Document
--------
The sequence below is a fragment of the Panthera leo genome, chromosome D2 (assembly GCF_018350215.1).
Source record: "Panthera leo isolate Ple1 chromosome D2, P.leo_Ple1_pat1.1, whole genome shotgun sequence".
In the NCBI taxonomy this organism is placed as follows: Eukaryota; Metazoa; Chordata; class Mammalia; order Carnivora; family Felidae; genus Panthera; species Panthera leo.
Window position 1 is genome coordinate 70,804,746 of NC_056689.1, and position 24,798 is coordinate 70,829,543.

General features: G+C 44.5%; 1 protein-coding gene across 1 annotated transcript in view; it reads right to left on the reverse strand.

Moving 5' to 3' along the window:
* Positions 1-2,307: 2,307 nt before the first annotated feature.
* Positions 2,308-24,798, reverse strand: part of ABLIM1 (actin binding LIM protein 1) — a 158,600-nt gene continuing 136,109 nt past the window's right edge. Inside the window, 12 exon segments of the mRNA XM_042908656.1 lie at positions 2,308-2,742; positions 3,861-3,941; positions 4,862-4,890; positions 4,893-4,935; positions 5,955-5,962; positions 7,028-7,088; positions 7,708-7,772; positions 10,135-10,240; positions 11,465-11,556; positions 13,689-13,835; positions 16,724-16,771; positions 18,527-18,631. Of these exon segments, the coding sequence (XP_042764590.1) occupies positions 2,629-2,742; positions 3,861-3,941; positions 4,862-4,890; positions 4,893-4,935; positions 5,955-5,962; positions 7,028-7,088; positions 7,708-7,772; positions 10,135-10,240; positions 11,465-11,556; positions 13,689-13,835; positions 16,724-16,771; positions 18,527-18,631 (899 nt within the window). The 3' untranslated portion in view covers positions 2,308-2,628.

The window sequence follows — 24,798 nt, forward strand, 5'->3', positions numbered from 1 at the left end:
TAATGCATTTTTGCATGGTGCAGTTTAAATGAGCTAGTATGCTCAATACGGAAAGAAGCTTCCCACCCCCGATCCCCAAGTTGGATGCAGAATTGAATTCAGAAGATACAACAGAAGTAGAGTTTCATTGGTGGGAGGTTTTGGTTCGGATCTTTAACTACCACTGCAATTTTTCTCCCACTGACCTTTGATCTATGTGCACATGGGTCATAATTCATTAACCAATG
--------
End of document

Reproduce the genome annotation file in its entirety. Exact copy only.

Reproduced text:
The sequence below is a fragment of the Panthera leo genome, chromosome D2 (assembly GCF_018350215.1).
Source record: "Panthera leo isolate Ple1 chromosome D2, P.leo_Ple1_pat1.1, whole genome shotgun sequence".
In the NCBI taxonomy this organism is placed as follows: Eukaryota; Metazoa; Chordata; class Mammalia; order Carnivora; family Felidae; genus Panthera; species Panthera leo.
Window position 1 is genome coordinate 70,804,746 of NC_056689.1, and position 24,798 is coordinate 70,829,543.

General features: G+C 44.5%; 1 protein-coding gene across 1 annotated transcript in view; it reads right to left on the reverse strand.

Moving 5' to 3' along the window:
* Positions 1-2,307: 2,307 nt before the first annotated feature.
* Positions 2,308-24,798, reverse strand: part of ABLIM1 (actin binding LIM protein 1) — a 158,600-nt gene continuing 136,109 nt past the window's right edge. Inside the window, 12 exon segments of the mRNA XM_042908656.1 lie at positions 2,308-2,742; positions 3,861-3,941; positions 4,862-4,890; positions 4,893-4,935; positions 5,955-5,962; positions 7,028-7,088; positions 7,708-7,772; positions 10,135-10,240; positions 11,465-11,556; positions 13,689-13,835; positions 16,724-16,771; positions 18,527-18,631. Of these exon segments, the coding sequence (XP_042764590.1) occupies positions 2,629-2,742; positions 3,861-3,941; positions 4,862-4,890; positions 4,893-4,935; positions 5,955-5,962; positions 7,028-7,088; positions 7,708-7,772; positions 10,135-10,240; positions 11,465-11,556; positions 13,689-13,835; positions 16,724-16,771; positions 18,527-18,631 (899 nt within the window). The 3' untranslated portion in view covers positions 2,308-2,628.

The window sequence follows — 24,798 nt, forward strand, 5'->3', positions numbered from 1 at the left end:
TAATGCATTTTTGCATGGTGCAGTTTAAATGAGCTAGTATGCTCAATACGGAAAGAAGCTTCCCACCCCCGATCCCCAAGTTGGATGCAGAATTGAATTCAGAAGATACAACAGAAGTAGAGTTTCATTGGTGGGAGGTTTTGGTTCGGATCTTTAACTACCACTGCAATTTTTCTCCCACTGACCTTTGATCTATGTGCACATGGGTCATAATTCATTAACCAATG